Flapping wing structures have drawn increasing attention for harvesting energy from flowing fluids. This work proposes the application of an adaptive Gurney flap to the trailing end of a flapping wing foil, which actively adjusts the position of a single Gurney flap to be consistently employed on the foil pressure side. The transient two-dimensional numerical simulations are conducted to compare the energy harvesting efficiency of the proposed adaptive flapping wing structure with that of a conventional flapping wing structure and the one with fixed Gurney flaps. In addition, the effects of wing oscillation frequency, Gurney flap length, and the position of the flap relative to the trailing edge of the foil were also considered. The results demonstrate that the adaptive Gurney flap provides greater energy harvesting efficiency for the oscillating wing primarily by increasing the heave force through the synchronous switching of the flap from one side to the other within the period of motion. Compared with fixed Gurney flaps, the adaptive flap can accommodate greater flap lengths and operation over a wider oscillation frequency range. The results indicate that the optimum position of the Gurney flap is as near as possible to the trailing edge of the foil. The results also reveal two relatively high harvesting efficiency oscillation frequency regions. In the low frequency region, if the leading edge vortex detaches from the trailing edge just when the foil exchanges the heaving direction, the foil can gain much more energy due to the positive power extraction contributed by the pitching moment. In the high frequency region, a small steady attached vortex maintains a high lift force on the foil, and, thus, the enhanced heaving force harvests more power.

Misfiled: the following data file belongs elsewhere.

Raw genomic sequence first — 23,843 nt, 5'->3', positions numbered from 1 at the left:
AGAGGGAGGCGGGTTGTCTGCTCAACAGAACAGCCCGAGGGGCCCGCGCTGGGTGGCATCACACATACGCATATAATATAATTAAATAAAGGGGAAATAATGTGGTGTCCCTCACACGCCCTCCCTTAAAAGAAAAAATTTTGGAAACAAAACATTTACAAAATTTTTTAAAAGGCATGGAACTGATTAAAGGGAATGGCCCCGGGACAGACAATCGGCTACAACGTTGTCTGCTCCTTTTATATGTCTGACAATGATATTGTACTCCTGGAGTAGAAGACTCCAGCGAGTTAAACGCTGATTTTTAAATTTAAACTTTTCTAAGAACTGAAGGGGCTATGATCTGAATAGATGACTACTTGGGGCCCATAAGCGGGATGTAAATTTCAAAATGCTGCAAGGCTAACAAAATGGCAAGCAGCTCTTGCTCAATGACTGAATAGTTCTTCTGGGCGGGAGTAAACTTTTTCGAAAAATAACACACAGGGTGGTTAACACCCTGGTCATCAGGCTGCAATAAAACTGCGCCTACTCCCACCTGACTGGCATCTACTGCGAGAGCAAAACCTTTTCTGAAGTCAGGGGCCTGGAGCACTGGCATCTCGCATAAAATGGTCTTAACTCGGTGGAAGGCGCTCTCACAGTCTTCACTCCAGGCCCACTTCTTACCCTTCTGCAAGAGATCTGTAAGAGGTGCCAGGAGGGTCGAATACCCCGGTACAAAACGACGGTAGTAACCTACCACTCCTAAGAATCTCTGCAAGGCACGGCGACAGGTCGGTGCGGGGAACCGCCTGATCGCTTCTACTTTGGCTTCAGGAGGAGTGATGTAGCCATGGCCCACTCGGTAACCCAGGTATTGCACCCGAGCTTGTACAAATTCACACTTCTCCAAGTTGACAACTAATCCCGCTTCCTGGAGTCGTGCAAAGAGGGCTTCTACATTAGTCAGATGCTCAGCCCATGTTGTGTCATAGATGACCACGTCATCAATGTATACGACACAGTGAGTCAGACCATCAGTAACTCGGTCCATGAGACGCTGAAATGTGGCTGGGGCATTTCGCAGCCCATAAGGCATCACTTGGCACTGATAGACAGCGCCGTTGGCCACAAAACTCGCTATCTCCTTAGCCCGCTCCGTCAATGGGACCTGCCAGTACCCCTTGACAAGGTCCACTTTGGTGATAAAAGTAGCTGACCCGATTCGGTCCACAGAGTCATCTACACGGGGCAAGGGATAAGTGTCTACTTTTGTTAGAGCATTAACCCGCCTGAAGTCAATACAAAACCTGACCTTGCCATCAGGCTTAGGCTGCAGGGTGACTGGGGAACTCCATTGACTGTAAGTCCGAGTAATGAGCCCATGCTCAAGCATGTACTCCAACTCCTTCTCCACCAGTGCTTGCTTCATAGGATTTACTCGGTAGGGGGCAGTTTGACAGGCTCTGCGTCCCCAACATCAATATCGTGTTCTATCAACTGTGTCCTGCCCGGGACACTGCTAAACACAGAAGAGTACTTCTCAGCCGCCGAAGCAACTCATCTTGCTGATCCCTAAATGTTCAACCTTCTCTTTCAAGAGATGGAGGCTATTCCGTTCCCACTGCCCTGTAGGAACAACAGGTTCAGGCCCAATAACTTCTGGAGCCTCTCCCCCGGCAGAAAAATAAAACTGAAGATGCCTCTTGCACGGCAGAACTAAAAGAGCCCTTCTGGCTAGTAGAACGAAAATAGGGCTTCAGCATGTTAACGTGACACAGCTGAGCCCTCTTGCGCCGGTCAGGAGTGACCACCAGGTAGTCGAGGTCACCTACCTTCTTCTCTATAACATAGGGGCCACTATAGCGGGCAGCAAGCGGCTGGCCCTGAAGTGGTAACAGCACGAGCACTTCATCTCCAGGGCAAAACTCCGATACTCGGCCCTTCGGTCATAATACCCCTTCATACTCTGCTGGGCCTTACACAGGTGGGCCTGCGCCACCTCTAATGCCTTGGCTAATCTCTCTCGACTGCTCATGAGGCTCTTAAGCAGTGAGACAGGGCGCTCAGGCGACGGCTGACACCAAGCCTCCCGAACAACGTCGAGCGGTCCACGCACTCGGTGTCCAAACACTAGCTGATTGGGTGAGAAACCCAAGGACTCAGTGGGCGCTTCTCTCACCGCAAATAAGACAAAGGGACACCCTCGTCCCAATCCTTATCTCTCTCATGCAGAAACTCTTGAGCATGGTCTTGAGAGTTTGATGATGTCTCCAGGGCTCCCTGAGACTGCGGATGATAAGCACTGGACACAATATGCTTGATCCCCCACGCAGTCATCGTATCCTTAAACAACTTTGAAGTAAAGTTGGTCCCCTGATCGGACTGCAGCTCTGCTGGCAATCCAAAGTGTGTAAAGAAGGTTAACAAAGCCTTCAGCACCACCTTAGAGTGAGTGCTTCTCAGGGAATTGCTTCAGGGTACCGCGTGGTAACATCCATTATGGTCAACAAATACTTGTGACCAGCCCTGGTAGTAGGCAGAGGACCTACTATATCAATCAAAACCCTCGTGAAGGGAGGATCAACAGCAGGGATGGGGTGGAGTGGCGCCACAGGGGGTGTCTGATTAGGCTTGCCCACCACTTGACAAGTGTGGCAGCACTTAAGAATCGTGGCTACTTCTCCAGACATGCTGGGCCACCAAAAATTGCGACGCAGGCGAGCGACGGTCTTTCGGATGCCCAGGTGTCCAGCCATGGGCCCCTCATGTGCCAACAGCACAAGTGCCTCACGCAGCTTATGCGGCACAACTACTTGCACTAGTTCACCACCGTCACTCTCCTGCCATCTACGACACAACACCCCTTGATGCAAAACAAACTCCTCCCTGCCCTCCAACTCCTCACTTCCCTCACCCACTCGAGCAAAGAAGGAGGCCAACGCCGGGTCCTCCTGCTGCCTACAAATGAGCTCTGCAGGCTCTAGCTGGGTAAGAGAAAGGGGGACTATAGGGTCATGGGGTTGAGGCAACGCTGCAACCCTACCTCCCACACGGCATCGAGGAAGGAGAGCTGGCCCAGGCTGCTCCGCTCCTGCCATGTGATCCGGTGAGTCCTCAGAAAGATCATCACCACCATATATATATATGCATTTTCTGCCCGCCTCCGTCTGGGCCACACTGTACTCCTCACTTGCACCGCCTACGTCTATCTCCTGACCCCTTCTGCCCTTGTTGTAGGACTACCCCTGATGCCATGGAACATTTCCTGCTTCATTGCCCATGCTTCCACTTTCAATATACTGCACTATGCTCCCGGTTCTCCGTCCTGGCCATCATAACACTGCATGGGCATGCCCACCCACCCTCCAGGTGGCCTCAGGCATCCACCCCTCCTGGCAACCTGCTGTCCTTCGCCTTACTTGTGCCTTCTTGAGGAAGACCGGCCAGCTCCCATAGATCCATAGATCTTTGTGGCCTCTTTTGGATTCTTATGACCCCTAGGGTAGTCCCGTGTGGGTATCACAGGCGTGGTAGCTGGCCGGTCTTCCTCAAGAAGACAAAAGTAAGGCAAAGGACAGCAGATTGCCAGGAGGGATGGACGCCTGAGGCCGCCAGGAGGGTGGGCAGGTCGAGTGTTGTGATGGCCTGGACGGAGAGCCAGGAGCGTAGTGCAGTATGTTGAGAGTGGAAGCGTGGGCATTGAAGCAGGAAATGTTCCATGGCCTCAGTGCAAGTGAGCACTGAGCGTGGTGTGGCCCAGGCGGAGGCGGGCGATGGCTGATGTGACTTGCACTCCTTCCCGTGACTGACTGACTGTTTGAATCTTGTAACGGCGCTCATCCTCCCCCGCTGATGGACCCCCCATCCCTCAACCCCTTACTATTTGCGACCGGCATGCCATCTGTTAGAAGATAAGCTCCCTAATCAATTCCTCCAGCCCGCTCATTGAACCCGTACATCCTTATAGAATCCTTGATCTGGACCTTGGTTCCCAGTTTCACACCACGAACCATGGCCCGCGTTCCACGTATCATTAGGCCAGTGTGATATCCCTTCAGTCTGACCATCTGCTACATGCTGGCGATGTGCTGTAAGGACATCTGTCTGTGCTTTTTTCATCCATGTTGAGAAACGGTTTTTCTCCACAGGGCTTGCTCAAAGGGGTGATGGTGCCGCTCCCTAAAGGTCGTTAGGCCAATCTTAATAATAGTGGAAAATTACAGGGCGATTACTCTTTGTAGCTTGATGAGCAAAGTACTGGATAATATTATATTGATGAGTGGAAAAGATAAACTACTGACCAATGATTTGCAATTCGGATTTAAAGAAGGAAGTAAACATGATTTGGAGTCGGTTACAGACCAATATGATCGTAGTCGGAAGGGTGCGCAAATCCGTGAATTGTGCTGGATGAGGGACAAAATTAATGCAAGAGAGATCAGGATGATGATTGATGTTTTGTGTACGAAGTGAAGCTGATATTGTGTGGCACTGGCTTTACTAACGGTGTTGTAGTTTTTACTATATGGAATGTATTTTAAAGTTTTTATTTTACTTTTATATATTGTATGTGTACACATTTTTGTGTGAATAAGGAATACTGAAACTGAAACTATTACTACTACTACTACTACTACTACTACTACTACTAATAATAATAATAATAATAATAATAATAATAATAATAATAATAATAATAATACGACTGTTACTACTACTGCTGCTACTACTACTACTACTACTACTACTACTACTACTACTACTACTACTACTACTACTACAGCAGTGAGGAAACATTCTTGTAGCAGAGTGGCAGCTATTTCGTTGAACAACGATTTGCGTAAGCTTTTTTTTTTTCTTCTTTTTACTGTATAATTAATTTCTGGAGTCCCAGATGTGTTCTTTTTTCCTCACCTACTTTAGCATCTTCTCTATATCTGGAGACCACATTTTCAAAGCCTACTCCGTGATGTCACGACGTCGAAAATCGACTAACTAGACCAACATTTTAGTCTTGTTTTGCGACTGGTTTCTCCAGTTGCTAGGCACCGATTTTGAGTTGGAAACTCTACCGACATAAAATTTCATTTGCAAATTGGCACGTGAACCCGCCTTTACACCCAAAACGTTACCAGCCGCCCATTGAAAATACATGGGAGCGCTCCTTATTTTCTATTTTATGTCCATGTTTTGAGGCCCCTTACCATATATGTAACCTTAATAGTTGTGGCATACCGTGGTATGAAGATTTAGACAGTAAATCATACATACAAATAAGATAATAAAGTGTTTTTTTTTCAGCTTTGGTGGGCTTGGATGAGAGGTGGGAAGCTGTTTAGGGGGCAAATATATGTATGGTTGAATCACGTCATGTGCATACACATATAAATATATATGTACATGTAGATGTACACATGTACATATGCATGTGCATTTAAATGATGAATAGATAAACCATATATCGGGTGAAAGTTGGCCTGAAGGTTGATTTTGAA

Adaptive Gurney flap oscillating wing greatly improves energy extraction efficiency.
It allows for considerable flexibility in the choice of flap length.
It should be positioned as near as possible to the foil trailing edge.
Two relative high efficiency frequencies were observed with different mechanisms.